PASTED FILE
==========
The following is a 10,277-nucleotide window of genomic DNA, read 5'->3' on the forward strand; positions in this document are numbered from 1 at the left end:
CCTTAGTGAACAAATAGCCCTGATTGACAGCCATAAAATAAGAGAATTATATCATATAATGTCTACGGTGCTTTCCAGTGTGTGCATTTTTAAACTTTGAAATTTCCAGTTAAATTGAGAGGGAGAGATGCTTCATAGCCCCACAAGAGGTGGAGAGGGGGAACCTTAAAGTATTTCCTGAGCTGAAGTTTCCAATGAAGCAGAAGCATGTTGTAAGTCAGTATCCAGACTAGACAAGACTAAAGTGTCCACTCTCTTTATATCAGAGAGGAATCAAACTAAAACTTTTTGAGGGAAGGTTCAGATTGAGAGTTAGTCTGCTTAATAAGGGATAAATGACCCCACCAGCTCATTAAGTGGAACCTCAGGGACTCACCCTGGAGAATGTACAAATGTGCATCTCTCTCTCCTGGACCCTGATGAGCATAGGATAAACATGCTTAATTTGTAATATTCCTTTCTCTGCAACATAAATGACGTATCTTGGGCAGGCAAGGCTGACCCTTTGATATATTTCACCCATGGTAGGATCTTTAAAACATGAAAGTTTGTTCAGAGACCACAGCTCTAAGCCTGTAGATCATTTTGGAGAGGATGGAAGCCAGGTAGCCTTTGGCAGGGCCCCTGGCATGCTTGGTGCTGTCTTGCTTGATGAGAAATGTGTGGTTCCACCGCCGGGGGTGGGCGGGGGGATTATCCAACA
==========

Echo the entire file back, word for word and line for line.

The following is a 10,277-nucleotide window of genomic DNA, read 5'->3' on the forward strand; positions in this document are numbered from 1 at the left end:
CCTTAGTGAACAAATAGCCCTGATTGACAGCCATAAAATAAGAGAATTATATCATATAATGTCTACGGTGCTTTCCAGTGTGTGCATTTTTAAACTTTGAAATTTCCAGTTAAATTGAGAGGGAGAGATGCTTCATAGCCCCACAAGAGGTGGAGAGGGGGAACCTTAAAGTATTTCCTGAGCTGAAGTTTCCAATGAAGCAGAAGCATGTTGTAAGTCAGTATCCAGACTAGACAAGACTAAAGTGTCCACTCTCTTTATATCAGAGAGGAATCAAACTAAAACTTTTTGAGGGAAGGTTCAGATTGAGAGTTAGTCTGCTTAATAAGGGATAAATGACCCCACCAGCTCATTAAGTGGAACCTCAGGGACTCACCCTGGAGAATGTACAAATGTGCATCTCTCTCTCCTGGACCCTGATGAGCATAGGATAAACATGCTTAATTTGTAATATTCCTTTCTCTGCAACATAAATGACGTATCTTGGGCAGGCAAGGCTGACCCTTTGATATATTTCACCCATGGTAGGATCTTTAAAACATGAAAGTTTGTTCAGAGACCACAGCTCTAAGCCTGTAGATCATTTTGGAGAGGATGGAAGCCAGGTAGCCTTTGGCAGGGCCCCTGGCATGCTTGGTGCTGTCTTGCTTGATGAGAAATGTGTGGTTCCACCGCCGGGGGTGGGCGGGGGGATTATCCAACA